Yep, your college essay -- the very thing that's supposed to set you apart from the crowd, show who your really are and give you the chance to shine -- was scary enough to actually turn students away.
At the same time, the University of Pennsylvania, which asked for one less essay from this year's applicants, saw a 15 percent increase in applications.
“Twice as many essays at twice the length was too much,” one student who decided against applying told the Philadelphia Inquirer.
Swarthmore plans to require only one 250-word supplemental essay next year, the newspaper reports.
There's a lesson to be learned here. (Yes, there's "a lesson to be learned" everywhere.) Your college essay certainly is important -- it's critical, some would argue -- and it's worth the effort. For those students who might have applied to Swarthmore, and gotten in, they've lost a significant experience in their lives that they can't ever reclaim.
I counsel students all the time to shun cliches in their essays, but I'll break my own rule here. It's worth the effort to really go for something you really want. Sure, some of those students won't ever miss not attending Swarthmore, but some will. They'll miss the life experiences, the campus activities and the lifelong friends they would have made there.
Something worthwhile is worth going for, working working for, worth making the effort for. Writing a quality college essay is hard work. But for some, it was a cop-out to skip their Swarthmore application over an additional essay.
"Starting college essays with a bang is fundamentally important."
Insightful words written on The Ivy Coach blog.
"You need to grab that college admissions counselor by the shoulders right away and let them know that you’re different, that this college essay isn’t going to be like the previous 200. This college essay is going to be different."
I earned my "editing chops" in the newspaper business, where editors -- my editors when I was a young cub reporter and then me when I began editing others -- would stress the beginning of an article, the lead (or the "lede," in newspaper jargon). It's got to grab the reader, I'd say, If you don't grab the reader from the beginning, if he or she reads the first couple of words and then turns to another story, they're lost, no matter how important that article is.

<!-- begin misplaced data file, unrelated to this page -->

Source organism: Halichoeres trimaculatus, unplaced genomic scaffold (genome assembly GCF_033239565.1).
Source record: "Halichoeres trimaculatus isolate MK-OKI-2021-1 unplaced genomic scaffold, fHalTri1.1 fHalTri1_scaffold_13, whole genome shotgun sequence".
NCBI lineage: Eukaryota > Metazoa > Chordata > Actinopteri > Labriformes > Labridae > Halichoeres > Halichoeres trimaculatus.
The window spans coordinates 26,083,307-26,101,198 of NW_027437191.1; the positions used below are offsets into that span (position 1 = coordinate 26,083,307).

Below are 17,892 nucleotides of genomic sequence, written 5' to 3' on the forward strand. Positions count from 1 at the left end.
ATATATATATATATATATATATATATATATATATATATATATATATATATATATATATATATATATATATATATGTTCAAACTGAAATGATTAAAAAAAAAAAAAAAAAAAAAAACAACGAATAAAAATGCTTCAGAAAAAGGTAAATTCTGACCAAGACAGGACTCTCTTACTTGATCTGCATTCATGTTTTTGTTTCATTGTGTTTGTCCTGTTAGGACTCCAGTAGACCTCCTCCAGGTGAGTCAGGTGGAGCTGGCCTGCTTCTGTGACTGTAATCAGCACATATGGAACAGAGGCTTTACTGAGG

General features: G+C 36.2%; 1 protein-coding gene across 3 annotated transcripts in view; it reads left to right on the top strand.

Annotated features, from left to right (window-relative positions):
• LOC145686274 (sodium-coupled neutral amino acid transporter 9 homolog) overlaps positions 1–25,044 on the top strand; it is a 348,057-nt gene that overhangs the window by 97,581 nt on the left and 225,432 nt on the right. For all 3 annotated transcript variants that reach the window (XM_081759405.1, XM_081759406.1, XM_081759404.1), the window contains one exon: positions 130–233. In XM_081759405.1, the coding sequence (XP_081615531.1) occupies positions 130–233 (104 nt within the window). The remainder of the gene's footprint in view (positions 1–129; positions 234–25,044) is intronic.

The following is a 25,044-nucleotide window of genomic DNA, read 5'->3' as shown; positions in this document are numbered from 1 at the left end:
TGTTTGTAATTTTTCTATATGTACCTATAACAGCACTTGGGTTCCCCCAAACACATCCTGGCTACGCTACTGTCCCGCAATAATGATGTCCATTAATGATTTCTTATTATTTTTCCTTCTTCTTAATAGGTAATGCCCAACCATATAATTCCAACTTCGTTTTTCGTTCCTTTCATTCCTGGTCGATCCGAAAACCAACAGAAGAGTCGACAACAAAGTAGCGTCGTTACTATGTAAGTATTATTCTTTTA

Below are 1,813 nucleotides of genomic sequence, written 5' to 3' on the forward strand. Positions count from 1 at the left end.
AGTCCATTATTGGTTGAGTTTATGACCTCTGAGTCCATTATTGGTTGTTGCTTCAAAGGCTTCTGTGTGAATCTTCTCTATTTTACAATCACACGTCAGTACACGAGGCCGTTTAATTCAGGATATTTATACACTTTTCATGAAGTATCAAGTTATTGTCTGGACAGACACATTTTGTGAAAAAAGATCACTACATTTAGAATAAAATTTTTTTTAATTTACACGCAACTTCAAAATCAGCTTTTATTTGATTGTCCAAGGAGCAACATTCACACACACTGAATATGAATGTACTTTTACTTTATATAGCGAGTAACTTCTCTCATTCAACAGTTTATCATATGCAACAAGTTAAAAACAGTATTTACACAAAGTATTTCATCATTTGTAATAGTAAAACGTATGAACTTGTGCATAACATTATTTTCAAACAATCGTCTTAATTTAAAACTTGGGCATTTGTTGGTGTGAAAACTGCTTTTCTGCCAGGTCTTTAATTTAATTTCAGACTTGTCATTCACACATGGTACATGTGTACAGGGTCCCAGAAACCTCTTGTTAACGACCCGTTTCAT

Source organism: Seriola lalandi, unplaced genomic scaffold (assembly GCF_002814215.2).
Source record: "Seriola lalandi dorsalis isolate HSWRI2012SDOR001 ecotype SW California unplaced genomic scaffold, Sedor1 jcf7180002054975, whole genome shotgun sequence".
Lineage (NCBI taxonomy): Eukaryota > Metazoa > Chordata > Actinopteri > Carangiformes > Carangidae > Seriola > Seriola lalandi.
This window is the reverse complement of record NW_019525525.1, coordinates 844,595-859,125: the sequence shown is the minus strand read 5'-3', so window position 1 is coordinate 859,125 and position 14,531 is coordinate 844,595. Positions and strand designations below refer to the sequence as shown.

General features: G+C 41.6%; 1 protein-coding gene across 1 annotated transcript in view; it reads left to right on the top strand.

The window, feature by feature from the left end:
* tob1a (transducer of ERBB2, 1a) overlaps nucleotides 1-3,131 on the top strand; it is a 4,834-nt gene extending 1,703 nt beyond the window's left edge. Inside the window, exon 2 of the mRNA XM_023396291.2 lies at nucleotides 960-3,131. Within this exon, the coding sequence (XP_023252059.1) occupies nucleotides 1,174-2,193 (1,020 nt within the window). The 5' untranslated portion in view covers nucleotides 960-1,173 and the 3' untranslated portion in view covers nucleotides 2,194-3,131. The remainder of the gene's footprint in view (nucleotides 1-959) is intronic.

Same with your essay. No matter how good it is, no matter how well it's written or what window it opens on your true self, if that admission counselor is bored after the first sentence or two, your odds of getting into the "yes" pile just dropped dramatically.
"Most college applicants just don’t know how to do this," according to The Ivy Coach blog. "They don’t know what’s compelling. They don’t know how to change peoples’ emotions through their writing. They haven’t honed their craft enough to understand just how to do that."
Those are the things you need to learn to do.
Beware of the pitfalls of college-essay writing, advises Carol Barash.
Barash -- founder and CEO of Story To College, a college-prep service -- uses her blog to warn of 10 traps to avoid when writing your college essay. Here's a sampling:
- Don't rehash your academic and extracurricular accomplishments. "Your school work and out-of-school work already show up in your transcript and lists of awards and activities. Essays provide another dimension."
- Don't pontificate. "Do not ever tell other people what they should think. Don’t plead your case. Don’t be right or make someone else wrong. It’s great to be engaged in activist work, but show yourself doing the work rather than using your essay as a platform to make your case."
- Don't show your essay to too many people. "Share prudently. Students often show their essays to teachers, counselors, parents and friends. Each person has a different idea about what you 'should' write, and before you know it you’ve lost the heart of the essay that’s your unique spirit."
Arnie Rosenberg is the founder of The Center for Essay Excellence. He writes regularly about college essays and their importance to the college-admission process. Contact him at Arnie.Rosenberg.Editor@gmail.com.
© 2014 The Center for Essay Excellence